April 26 News: Insurance Report Says Risky Fossil Fuel Production Endangers Economic Recovery

A new insurance report says that unconventional fossil fuel production risks blowing global economic recovery off course. [Guardian]

Soaring risks around new fossil fuel frontiers – shale gas, deepwater exploration and the Arctic – have the potential to blow the global economic recovery off course, according to a report.

Energy companies need to adopt more sophisticated risk management strategies to take account of relatively low-likelihood but potentially “catastrophic” disasters, says the paper from the global insurance broker Marsh.

The warning comes amid a heated debate around environmental and other dangers associated with shale and other unconventional reserves. The industry says they are needed to meet a near-40% increase in energy demand forecast by 2030….

“The global energy sector is driving struggling countries out of the economic mire, while sating surging demand for power in China, the Middle East and North Africa,” said Andrew George, chairman of Marsh’s global energy business.

“However, myriad financial, physical and political risks are converging to create a risk landscape that is perhaps the most complex and challenging in the sector’s history.”

The House holds a hearing this morning on natural gas fracking regulations and safety risks. [The Hill]

A Senate committee released a white paper that suggested a carbon tax in place of nearly all other energy tax incentives. [The Hill]

China said it will have a national climate legislation within the next two years. [Climate Group]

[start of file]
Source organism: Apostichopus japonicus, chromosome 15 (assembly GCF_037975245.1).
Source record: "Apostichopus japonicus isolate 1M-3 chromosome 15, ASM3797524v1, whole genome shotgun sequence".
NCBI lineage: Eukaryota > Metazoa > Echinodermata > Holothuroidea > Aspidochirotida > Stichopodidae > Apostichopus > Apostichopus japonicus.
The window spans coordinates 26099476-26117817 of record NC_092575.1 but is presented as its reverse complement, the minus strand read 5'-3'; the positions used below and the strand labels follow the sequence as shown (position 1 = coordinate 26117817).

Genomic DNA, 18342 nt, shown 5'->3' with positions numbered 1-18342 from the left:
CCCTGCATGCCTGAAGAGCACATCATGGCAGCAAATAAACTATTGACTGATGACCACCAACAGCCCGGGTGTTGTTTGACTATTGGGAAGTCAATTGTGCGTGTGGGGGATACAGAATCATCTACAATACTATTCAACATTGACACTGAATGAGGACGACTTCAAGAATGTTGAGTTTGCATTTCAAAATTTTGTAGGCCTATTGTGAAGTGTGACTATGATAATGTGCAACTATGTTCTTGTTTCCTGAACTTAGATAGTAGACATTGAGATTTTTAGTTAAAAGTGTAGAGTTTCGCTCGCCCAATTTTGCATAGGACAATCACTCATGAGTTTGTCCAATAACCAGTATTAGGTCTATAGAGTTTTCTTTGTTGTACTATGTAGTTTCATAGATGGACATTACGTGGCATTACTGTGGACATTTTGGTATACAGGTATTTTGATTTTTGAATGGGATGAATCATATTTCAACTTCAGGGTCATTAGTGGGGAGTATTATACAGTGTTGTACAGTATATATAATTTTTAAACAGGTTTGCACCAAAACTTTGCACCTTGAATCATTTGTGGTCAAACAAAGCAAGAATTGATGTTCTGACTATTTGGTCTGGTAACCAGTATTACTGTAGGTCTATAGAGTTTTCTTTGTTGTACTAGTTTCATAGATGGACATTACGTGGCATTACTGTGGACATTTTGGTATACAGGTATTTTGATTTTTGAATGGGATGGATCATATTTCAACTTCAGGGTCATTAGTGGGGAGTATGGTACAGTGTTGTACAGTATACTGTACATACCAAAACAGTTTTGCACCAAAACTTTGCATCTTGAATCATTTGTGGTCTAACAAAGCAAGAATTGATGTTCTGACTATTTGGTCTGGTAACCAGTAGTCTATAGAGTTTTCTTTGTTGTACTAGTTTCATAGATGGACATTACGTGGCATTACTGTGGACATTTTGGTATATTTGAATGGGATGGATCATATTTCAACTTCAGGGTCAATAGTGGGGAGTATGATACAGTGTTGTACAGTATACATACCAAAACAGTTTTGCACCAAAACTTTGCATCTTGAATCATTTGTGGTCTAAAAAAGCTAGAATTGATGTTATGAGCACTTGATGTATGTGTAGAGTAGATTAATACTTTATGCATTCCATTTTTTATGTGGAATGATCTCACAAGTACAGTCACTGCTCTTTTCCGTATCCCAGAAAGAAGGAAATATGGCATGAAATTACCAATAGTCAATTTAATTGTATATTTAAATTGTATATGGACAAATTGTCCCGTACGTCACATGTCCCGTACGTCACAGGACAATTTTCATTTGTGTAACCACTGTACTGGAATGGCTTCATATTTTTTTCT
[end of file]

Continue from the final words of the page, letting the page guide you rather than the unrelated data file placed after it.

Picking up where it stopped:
Seattle and San Francisco have divested from fossil fuel companies. [Guardian]

China also agreed to accelerate the phase out of a common class of ozone-eating refrigerants that double as powerful greenhouse gases. [Nature]

Researchers have developed a system of allowing electric cars to charge and discharge onto the grid at the same time, earning vehicle owners money. [New York Times]

More on the Organizing for Action effort against climate deniers in Congress. [Guardian]

Also, @BarackObama tweeted it. [DeSmogBlog]

Somali piracy is threatening science with a large “data hole” in the Indian Ocean. [National Geographic]

Will wireless electric car charging ever be feasible? [Gas2]

Neil Young on climate change: “It’s just not a fast moving subject. It’s a slow moving big story. But it’s not going to be going away unless we do something.” [Domestic Fuels]

29 Responses to April 26 News: Insurance Report Says Risky Fossil Fuel Production Endangers Economic Recovery

  1. fj says:

    Yes, the fossil fuel industry “may be” helping struggling countries . . . , but not the best and most efficient long term way. And, that it is actually helping is a definite maybe.

    Most likely the fossil fuel industry is a major economic drain on those countries they are supposedly helping.

    The heavy machinery high density energy model is no longer viable.

    This must be the message loud and clear from the US and developed world, the UN, International Monetary Fund, World Bank, etc., etc., etc.

  2. fj says:

    Regarding the Guardian article on OFA, climate deniers live in a house cards The President can easily collapse; much easier than gun control.

  3. Mike Roddy says: